8 Times Non-Arab Designers Were ‘Inspired’ By Arab Design

What happens when cultural lines are crossed..

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Despite reductive narratives perpetuated by the current international socio-political discourse, the Arab world is anything but homogeneous. It’s its own universe—a region of 22 countries, with starkly different cultures—and of course, each with its own, unique traditional dress. 

From the Khaeelj’s minimalistic abayas and thobes, Morocco’s intricate kaftas and jellabas, Egypt’s gallabiyah to Jordan and Palestine’s embroidered dishdashahs (just to name a few), the Arab world’s age-old sartorial traditions are incredibly rich – and if we’re being honest, they’re as deserving of pedagogical recognition as 19th century Victorian fashion is, with their corsets and crinolines on display at the UK’s most prestigious institutions.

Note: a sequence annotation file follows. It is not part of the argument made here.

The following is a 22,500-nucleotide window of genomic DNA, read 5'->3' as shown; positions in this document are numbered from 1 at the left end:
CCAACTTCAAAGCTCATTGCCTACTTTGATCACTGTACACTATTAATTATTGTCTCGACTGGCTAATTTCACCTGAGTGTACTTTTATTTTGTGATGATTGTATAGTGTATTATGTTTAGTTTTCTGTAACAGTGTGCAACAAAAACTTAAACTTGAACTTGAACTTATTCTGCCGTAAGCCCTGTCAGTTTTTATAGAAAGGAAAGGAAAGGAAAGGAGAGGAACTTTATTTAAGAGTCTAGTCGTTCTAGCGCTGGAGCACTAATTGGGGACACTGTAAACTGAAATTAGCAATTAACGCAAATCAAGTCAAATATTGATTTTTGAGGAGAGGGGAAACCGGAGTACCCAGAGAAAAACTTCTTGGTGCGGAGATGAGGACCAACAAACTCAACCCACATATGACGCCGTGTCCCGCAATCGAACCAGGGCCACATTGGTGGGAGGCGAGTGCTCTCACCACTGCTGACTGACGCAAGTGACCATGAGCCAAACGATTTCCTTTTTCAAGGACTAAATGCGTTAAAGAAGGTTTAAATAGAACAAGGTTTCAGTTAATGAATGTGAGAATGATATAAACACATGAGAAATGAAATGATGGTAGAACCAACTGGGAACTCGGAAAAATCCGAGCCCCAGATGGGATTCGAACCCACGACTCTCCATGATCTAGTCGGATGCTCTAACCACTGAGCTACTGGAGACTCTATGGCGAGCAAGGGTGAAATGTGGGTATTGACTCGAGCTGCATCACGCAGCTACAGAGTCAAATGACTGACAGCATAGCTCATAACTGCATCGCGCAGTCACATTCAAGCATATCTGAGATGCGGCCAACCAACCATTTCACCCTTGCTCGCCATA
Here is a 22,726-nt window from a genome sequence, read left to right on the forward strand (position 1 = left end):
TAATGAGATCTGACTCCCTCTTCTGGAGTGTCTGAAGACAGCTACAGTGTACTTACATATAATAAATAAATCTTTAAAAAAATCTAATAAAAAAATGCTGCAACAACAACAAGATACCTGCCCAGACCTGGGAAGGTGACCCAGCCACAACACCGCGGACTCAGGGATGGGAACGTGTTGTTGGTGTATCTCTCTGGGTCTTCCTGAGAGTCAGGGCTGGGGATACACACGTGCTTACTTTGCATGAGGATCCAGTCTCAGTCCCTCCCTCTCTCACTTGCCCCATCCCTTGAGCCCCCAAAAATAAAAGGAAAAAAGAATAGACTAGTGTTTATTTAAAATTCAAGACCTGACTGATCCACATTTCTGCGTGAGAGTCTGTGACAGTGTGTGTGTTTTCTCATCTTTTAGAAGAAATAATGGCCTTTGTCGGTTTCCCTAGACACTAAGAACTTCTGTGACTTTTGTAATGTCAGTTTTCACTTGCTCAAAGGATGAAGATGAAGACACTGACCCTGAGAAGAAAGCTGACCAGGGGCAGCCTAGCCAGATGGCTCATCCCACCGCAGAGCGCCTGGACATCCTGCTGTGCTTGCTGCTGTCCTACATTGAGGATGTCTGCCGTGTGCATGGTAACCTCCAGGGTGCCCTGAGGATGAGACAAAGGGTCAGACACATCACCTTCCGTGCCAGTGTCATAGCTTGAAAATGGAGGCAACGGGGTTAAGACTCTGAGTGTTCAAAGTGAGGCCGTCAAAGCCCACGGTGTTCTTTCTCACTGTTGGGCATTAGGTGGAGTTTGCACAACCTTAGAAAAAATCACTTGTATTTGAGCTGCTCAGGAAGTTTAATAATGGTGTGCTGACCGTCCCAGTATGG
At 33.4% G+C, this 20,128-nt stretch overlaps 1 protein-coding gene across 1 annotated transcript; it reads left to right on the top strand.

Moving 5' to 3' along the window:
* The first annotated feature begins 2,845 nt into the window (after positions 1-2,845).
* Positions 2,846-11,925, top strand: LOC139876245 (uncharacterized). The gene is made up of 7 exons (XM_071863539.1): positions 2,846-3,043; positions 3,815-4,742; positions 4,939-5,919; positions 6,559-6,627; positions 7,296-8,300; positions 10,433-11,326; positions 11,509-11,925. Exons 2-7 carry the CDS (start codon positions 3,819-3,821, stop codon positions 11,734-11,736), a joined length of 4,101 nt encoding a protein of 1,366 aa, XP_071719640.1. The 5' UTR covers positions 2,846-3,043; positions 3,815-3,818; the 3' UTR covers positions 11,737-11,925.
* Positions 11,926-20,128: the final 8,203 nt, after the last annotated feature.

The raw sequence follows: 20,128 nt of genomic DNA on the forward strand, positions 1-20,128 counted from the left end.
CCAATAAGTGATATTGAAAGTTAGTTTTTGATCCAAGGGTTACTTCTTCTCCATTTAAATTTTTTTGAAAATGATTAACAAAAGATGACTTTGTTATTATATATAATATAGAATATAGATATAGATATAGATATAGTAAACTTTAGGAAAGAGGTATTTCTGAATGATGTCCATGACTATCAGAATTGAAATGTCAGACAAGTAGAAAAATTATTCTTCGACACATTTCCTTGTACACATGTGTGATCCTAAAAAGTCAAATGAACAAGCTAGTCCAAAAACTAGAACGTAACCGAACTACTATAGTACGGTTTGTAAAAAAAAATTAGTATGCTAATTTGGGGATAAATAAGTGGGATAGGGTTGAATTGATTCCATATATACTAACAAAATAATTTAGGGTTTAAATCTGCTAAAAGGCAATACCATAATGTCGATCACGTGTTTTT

Yet, despite Arab fashion’s rich history, we’ve fallen short in terms of its preservation and appreciation. One place where Arab fashion has found an unlikely (and undecidedly welcomed) home though, is within 21st century runways—serving as ‘inspiration’ to the world’s biggest contemporary designers, many of whom aren’t Arab. 

A quick look through fashion collections of the last decade, and it’s clear: Middle Eastern and North African cultural dress has not gone unimitated—in every pocket of the fashion industry—and we’ve rounded up a few examples for you:

Alexander Vauthier:

Algerian Karakou:

Givenchy:

Bedouin Niqab:

Saint Laurent:

Kufi:

Gucci:

Turban:

Tory Burch:

Jellaba:

Acne Studios:

Belgha:

Dior (2004):

Dolce & Gabbana:

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